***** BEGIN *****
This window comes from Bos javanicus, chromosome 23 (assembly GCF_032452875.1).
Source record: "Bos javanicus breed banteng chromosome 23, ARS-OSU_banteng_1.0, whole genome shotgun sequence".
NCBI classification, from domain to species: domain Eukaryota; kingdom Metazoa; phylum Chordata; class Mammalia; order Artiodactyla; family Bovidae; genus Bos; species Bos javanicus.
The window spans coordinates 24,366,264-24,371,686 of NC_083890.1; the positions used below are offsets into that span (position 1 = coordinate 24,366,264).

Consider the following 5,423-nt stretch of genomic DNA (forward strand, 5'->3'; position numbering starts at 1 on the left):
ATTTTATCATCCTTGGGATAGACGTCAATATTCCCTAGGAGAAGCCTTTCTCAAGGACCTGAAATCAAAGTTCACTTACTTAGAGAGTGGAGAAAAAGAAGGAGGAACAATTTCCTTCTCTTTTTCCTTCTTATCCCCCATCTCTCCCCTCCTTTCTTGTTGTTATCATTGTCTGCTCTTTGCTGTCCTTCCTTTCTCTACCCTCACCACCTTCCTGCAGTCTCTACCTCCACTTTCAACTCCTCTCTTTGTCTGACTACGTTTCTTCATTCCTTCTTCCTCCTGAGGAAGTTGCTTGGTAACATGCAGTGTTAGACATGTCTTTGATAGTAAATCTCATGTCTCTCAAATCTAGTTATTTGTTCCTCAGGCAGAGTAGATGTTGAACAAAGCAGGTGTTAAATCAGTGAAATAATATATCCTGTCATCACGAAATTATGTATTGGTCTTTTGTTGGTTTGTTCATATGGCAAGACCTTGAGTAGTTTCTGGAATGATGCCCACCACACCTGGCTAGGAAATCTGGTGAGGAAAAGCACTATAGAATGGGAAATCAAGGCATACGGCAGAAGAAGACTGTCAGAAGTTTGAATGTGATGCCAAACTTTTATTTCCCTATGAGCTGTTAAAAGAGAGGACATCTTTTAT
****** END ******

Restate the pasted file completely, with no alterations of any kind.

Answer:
This window comes from Bos javanicus, chromosome 23 (assembly GCF_032452875.1).
Source record: "Bos javanicus breed banteng chromosome 23, ARS-OSU_banteng_1.0, whole genome shotgun sequence".
NCBI classification, from domain to species: domain Eukaryota; kingdom Metazoa; phylum Chordata; class Mammalia; order Artiodactyla; family Bovidae; genus Bos; species Bos javanicus.
The window spans coordinates 24,366,264-24,371,686 of NC_083890.1; the positions used below are offsets into that span (position 1 = coordinate 24,366,264).

Consider the following 5,423-nt stretch of genomic DNA (forward strand, 5'->3'; position numbering starts at 1 on the left):
ATTTTATCATCCTTGGGATAGACGTCAATATTCCCTAGGAGAAGCCTTTCTCAAGGACCTGAAATCAAAGTTCACTTACTTAGAGAGTGGAGAAAAAGAAGGAGGAACAATTTCCTTCTCTTTTTCCTTCTTATCCCCCATCTCTCCCCTCCTTTCTTGTTGTTATCATTGTCTGCTCTTTGCTGTCCTTCCTTTCTCTACCCTCACCACCTTCCTGCAGTCTCTACCTCCACTTTCAACTCCTCTCTTTGTCTGACTACGTTTCTTCATTCCTTCTTCCTCCTGAGGAAGTTGCTTGGTAACATGCAGTGTTAGACATGTCTTTGATAGTAAATCTCATGTCTCTCAAATCTAGTTATTTGTTCCTCAGGCAGAGTAGATGTTGAACAAAGCAGGTGTTAAATCAGTGAAATAATATATCCTGTCATCACGAAATTATGTATTGGTCTTTTGTTGGTTTGTTCATATGGCAAGACCTTGAGTAGTTTCTGGAATGATGCCCACCACACCTGGCTAGGAAATCTGGTGAGGAAAAGCACTATAGAATGGGAAATCAAGGCATACGGCAGAAGAAGACTGTCAGAAGTTTGAATGTGATGCCAAACTTTTATTTCCCTATGAGCTGTTAAAAGAGAGGACATCTTTTAT